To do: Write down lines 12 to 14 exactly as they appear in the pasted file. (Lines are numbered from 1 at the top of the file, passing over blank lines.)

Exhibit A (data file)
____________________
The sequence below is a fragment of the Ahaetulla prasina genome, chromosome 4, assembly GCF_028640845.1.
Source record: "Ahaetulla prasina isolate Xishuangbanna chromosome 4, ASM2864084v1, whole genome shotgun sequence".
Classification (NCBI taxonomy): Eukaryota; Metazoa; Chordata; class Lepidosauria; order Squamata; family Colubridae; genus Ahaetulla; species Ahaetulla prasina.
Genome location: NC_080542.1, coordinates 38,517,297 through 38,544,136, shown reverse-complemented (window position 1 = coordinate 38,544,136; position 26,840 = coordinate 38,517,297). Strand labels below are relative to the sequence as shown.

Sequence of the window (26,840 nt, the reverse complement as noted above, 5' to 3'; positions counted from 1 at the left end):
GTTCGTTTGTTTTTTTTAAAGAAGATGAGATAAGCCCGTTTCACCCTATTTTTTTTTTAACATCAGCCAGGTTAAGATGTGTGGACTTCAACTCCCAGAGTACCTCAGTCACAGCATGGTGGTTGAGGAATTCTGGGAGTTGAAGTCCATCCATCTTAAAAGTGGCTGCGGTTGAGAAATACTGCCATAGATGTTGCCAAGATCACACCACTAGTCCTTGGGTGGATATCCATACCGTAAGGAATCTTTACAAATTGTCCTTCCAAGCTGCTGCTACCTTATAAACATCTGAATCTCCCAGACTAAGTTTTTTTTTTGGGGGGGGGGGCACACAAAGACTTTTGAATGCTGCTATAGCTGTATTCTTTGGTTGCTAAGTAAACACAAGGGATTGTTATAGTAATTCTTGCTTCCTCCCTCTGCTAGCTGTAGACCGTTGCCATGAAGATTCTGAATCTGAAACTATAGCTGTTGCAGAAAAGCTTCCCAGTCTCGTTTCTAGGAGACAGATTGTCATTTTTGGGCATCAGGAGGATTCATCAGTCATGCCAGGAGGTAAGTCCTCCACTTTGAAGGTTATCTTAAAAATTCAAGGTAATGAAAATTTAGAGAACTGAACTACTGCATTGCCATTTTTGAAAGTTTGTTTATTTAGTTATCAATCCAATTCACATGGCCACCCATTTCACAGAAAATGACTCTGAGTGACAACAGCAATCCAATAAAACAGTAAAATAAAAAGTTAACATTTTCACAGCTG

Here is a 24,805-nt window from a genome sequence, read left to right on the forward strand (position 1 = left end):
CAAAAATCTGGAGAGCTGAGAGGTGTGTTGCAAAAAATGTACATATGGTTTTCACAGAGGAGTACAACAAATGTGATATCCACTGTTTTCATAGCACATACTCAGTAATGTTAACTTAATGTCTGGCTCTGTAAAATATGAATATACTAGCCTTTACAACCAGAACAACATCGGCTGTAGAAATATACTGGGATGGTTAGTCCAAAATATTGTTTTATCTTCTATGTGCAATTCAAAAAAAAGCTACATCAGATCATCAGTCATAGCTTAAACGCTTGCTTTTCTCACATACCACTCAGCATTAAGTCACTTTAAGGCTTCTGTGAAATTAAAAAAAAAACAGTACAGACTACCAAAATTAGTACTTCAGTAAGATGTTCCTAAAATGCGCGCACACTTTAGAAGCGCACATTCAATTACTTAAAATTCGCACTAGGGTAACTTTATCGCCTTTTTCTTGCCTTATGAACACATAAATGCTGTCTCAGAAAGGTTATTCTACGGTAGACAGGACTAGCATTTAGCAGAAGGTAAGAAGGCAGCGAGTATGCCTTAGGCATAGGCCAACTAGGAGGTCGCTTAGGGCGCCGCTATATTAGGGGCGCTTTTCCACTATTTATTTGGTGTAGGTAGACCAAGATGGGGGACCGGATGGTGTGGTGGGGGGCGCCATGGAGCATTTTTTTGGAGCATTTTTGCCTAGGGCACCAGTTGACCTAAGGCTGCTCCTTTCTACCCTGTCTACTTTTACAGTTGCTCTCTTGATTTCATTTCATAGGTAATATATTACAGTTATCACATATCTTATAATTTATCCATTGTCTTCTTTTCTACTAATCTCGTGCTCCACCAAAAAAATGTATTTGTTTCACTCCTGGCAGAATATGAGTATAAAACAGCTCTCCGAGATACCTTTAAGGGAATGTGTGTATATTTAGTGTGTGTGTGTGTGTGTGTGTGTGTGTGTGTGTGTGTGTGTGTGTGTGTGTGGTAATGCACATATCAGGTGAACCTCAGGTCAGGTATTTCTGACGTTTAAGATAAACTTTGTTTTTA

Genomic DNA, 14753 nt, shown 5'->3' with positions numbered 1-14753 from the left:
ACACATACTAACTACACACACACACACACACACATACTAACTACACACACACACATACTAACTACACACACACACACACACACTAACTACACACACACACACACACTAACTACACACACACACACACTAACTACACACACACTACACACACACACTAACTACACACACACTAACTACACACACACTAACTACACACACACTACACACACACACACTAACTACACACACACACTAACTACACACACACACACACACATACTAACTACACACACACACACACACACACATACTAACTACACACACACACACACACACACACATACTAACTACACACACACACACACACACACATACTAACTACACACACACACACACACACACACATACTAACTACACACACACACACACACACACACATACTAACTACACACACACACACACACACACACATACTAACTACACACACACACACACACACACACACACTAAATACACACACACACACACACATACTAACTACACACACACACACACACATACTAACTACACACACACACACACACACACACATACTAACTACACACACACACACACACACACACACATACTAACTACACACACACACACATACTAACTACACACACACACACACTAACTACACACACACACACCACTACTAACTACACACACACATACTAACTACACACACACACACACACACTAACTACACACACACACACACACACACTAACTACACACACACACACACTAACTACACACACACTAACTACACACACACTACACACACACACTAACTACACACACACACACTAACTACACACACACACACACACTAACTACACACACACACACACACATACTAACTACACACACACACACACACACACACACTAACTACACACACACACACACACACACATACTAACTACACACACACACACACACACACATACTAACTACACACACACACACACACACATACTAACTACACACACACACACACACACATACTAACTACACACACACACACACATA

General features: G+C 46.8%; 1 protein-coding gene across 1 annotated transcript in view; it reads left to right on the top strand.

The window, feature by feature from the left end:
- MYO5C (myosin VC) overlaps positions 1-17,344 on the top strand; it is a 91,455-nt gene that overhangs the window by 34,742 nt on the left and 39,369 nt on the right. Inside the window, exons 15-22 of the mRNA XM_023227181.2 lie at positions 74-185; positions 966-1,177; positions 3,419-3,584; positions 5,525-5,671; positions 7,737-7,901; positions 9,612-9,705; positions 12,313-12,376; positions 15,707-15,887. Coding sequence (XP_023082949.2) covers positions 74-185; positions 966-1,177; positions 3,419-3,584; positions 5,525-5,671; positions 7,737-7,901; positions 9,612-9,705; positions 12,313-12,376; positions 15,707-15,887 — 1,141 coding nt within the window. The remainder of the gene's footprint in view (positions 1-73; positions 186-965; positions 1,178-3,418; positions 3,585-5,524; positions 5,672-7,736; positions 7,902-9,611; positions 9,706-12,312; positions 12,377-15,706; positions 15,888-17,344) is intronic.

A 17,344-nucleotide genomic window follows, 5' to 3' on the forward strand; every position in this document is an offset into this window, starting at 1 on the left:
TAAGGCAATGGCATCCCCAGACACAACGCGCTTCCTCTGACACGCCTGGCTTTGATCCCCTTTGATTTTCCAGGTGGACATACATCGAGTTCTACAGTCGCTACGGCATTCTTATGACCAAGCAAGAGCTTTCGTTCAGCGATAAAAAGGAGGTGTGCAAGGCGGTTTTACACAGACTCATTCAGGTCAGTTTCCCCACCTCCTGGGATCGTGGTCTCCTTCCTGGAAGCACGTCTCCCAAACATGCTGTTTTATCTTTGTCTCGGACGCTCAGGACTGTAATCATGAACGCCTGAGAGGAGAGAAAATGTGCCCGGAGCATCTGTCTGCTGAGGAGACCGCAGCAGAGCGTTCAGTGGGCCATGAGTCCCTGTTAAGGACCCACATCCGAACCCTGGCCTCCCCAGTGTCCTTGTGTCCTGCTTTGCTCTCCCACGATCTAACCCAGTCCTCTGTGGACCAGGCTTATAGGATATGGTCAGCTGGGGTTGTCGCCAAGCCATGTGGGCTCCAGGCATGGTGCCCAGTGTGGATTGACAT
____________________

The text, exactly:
The window, feature by feature from the left end:
- MYO5C (myosin VC) overlaps positions 1-17,344 on the top strand; it is a 91,455-nt gene that overhangs the window by 34,742 nt on the left and 39,369 nt on the right. Inside the window, exons 15-22 of the mRNA XM_023227181.2 lie at positions 74-185; positions 966-1,177; positions 3,419-3,584; positions 5,525-5,671; positions 7,737-7,901; positions 9,612-9,705; positions 12,313-12,376; positions 15,707-15,887. Coding sequence (XP_023082949.2) covers positions 74-185; positions 966-1,177; positions 3,419-3,584; positions 5,525-5,671; positions 7,737-7,901; positions 9,612-9,705; positions 12,313-12,376; positions 15,707-15,887 — 1,141 coding nt within the window. The remainder of the gene's footprint in view (positions 1-73; positions 186-965; positions 1,178-3,418; positions 3,585-5,524; positions 5,672-7,736; positions 7,902-9,611; positions 9,706-12,312; positions 12,377-15,706; positions 15,888-17,344) is intronic.

A 17,344-nucleotide genomic window follows, 5' to 3' on the forward strand; every position in this document is an offset into this window, starting at 1 on the left: